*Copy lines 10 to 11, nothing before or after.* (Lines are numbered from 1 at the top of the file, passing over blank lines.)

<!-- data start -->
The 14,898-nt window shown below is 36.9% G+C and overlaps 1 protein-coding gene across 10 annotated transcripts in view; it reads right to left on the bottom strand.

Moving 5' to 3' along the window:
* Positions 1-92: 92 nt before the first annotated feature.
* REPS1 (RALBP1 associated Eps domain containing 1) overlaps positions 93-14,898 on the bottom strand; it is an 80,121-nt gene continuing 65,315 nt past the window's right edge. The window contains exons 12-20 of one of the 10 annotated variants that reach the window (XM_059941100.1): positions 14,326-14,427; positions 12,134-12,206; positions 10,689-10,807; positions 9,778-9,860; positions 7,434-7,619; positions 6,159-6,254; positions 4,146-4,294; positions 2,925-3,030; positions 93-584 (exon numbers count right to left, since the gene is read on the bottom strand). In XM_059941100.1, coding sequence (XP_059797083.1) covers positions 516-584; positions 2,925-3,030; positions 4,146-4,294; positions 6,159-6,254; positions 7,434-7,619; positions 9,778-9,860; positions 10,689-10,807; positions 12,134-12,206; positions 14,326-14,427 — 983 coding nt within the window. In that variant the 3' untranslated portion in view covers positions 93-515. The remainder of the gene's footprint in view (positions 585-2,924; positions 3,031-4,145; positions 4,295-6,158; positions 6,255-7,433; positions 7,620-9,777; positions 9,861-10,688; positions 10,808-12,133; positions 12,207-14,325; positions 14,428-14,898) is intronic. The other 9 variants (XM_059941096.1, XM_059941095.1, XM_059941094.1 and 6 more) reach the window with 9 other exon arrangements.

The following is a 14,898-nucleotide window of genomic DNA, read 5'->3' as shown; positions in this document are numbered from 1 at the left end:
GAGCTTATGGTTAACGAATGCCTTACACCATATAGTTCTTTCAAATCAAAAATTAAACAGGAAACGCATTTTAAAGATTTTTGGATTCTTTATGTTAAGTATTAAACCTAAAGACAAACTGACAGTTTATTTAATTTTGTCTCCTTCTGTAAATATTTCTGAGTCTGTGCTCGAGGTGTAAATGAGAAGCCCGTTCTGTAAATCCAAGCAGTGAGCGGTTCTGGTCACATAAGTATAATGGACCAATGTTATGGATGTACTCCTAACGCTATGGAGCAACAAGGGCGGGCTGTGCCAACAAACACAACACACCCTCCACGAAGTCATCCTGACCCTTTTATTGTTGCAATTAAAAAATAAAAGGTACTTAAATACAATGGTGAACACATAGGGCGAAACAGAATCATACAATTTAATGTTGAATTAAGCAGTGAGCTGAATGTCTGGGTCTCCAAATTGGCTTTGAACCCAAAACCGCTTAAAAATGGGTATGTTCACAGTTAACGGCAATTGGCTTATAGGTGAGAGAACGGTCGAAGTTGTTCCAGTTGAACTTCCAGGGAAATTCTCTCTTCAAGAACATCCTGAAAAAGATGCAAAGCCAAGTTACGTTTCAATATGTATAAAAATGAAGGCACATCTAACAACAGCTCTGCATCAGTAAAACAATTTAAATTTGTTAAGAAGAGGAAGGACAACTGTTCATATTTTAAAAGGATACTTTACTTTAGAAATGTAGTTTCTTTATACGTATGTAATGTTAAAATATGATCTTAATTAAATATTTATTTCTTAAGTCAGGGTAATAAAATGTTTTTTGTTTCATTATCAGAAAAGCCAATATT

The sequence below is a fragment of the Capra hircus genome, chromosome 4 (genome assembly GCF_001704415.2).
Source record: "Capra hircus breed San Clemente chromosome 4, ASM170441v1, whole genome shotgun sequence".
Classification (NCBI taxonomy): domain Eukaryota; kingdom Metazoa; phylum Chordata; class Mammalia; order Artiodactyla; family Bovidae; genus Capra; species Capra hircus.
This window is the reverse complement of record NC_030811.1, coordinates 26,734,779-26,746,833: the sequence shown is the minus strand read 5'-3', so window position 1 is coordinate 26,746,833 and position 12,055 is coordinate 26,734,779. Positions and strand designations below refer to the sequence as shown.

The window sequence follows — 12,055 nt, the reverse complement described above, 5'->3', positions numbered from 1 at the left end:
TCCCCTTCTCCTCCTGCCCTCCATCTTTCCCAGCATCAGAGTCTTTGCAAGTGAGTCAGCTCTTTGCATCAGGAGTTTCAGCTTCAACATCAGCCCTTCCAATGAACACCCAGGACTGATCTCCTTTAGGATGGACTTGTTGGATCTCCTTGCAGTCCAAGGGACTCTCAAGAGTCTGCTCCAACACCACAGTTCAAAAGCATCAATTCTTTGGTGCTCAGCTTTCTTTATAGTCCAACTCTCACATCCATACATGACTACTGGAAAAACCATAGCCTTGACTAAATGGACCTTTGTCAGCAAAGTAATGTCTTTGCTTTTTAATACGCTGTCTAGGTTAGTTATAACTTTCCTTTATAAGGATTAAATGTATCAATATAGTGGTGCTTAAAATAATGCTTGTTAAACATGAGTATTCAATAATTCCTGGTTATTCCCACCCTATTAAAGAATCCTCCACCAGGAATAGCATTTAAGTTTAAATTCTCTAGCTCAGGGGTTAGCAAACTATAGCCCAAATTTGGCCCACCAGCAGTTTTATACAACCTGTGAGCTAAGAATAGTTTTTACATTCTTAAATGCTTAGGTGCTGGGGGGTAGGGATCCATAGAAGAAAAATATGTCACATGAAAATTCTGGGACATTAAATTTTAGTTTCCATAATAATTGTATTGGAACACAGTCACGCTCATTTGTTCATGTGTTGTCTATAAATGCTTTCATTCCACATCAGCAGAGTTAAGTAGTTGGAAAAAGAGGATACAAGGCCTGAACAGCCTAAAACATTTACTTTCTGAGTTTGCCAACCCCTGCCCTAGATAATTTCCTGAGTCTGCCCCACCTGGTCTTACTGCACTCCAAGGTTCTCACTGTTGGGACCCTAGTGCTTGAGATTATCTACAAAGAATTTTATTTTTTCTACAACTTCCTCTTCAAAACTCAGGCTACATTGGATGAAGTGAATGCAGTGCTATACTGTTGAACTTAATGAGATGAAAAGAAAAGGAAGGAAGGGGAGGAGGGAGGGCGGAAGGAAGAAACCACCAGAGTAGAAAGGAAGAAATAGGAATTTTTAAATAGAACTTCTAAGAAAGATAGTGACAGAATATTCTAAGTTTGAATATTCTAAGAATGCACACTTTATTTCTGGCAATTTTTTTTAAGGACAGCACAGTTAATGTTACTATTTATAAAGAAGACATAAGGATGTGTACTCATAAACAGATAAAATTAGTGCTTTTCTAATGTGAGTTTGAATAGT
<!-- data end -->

This window is the reverse complement of record NC_030811.1, coordinates 26,734,779-26,746,833: the sequence shown is the minus strand read 5'-3', so window position 1 is coordinate 26,746,833 and position 12,055 is coordinate 26,734,779. Positions and strand designations below refer to the sequence as shown.

The window sequence follows — 12,055 nt, the reverse complement described above, 5'->3', positions numbered from 1 at the left end: